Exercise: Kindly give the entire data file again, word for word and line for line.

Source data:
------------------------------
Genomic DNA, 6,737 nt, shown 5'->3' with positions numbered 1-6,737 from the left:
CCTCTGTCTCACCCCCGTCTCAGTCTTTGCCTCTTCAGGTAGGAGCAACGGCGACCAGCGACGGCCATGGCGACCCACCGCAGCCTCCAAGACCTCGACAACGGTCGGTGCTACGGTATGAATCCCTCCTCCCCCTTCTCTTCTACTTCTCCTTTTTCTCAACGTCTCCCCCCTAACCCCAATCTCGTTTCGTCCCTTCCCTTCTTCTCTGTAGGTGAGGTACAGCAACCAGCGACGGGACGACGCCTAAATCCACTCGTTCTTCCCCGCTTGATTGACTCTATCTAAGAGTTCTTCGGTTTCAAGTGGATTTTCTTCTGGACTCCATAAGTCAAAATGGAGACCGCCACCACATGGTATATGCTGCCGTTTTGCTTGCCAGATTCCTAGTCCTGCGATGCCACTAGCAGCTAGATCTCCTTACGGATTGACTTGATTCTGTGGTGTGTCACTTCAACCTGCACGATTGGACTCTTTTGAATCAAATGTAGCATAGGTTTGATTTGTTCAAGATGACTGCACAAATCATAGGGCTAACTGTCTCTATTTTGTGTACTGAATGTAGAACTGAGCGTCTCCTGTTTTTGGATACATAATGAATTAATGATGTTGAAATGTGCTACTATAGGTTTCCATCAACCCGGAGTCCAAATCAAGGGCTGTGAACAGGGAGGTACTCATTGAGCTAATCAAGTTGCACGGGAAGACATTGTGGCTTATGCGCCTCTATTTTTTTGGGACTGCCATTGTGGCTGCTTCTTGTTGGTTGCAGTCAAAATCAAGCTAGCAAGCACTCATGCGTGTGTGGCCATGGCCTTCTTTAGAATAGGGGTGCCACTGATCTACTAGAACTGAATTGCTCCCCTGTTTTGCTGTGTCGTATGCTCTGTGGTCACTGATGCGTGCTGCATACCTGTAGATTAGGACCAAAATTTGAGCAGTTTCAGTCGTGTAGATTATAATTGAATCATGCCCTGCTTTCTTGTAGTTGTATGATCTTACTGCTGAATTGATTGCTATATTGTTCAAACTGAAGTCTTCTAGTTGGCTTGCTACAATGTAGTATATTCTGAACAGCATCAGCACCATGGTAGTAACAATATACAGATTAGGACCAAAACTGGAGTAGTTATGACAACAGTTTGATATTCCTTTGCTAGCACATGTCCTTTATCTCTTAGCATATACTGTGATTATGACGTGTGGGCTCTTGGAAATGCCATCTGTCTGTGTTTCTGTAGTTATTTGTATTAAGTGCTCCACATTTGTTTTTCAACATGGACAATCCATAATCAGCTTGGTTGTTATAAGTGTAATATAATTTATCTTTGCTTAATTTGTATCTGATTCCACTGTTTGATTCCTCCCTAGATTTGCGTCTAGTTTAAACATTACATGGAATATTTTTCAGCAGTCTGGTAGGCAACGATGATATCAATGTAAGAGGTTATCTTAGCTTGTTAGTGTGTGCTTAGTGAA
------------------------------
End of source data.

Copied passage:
Genomic DNA, 6,737 nt, shown 5'->3' with positions numbered 1-6,737 from the left:
CCTCTGTCTCACCCCCGTCTCAGTCTTTGCCTCTTCAGGTAGGAGCAACGGCGACCAGCGACGGCCATGGCGACCCACCGCAGCCTCCAAGACCTCGACAACGGTCGGTGCTACGGTATGAATCCCTCCTCCCCCTTCTCTTCTACTTCTCCTTTTTCTCAACGTCTCCCCCCTAACCCCAATCTCGTTTCGTCCCTTCCCTTCTTCTCTGTAGGTGAGGTACAGCAACCAGCGACGGGACGACGCCTAAATCCACTCGTTCTTCCCCGCTTGATTGACTCTATCTAAGAGTTCTTCGGTTTCAAGTGGATTTTCTTCTGGACTCCATAAGTCAAAATGGAGACCGCCACCACATGGTATATGCTGCCGTTTTGCTTGCCAGATTCCTAGTCCTGCGATGCCACTAGCAGCTAGATCTCCTTACGGATTGACTTGATTCTGTGGTGTGTCACTTCAACCTGCACGATTGGACTCTTTTGAATCAAATGTAGCATAGGTTTGATTTGTTCAAGATGACTGCACAAATCATAGGGCTAACTGTCTCTATTTTGTGTACTGAATGTAGAACTGAGCGTCTCCTGTTTTTGGATACATAATGAATTAATGATGTTGAAATGTGCTACTATAGGTTTCCATCAACCCGGAGTCCAAATCAAGGGCTGTGAACAGGGAGGTACTCATTGAGCTAATCAAGTTGCACGGGAAGACATTGTGGCTTATGCGCCTCTATTTTTTTGGGACTGCCATTGTGGCTGCTTCTTGTTGGTTGCAGTCAAAATCAAGCTAGCAAGCACTCATGCGTGTGTGGCCATGGCCTTCTTTAGAATAGGGGTGCCACTGATCTACTAGAACTGAATTGCTCCCCTGTTTTGCTGTGTCGTATGCTCTGTGGTCACTGATGCGTGCTGCATACCTGTAGATTAGGACCAAAATTTGAGCAGTTTCAGTCGTGTAGATTATAATTGAATCATGCCCTGCTTTCTTGTAGTTGTATGATCTTACTGCTGAATTGATTGCTATATTGTTCAAACTGAAGTCTTCTAGTTGGCTTGCTACAATGTAGTATATTCTGAACAGCATCAGCACCATGGTAGTAACAATATACAGATTAGGACCAAAACTGGAGTAGTTATGACAACAGTTTGATATTCCTTTGCTAGCACATGTCCTTTATCTCTTAGCATATACTGTGATTATGACGTGTGGGCTCTTGGAAATGCCATCTGTCTGTGTTTCTGTAGTTATTTGTATTAAGTGCTCCACATTTGTTTTTCAACATGGACAATCCATAATCAGCTTGGTTGTTATAAGTGTAATATAATTTATCTTTGCTTAATTTGTATCTGATTCCACTGTTTGATTCCTCCCTAGATTTGCGTCTAGTTTAAACATTACATGGAATATTTTTCAGCAGTCTGGTAGGCAACGATGATATCAATGTAAGAGGTTATCTTAGCTTGTTAGTGTGTGCTTAGTGAA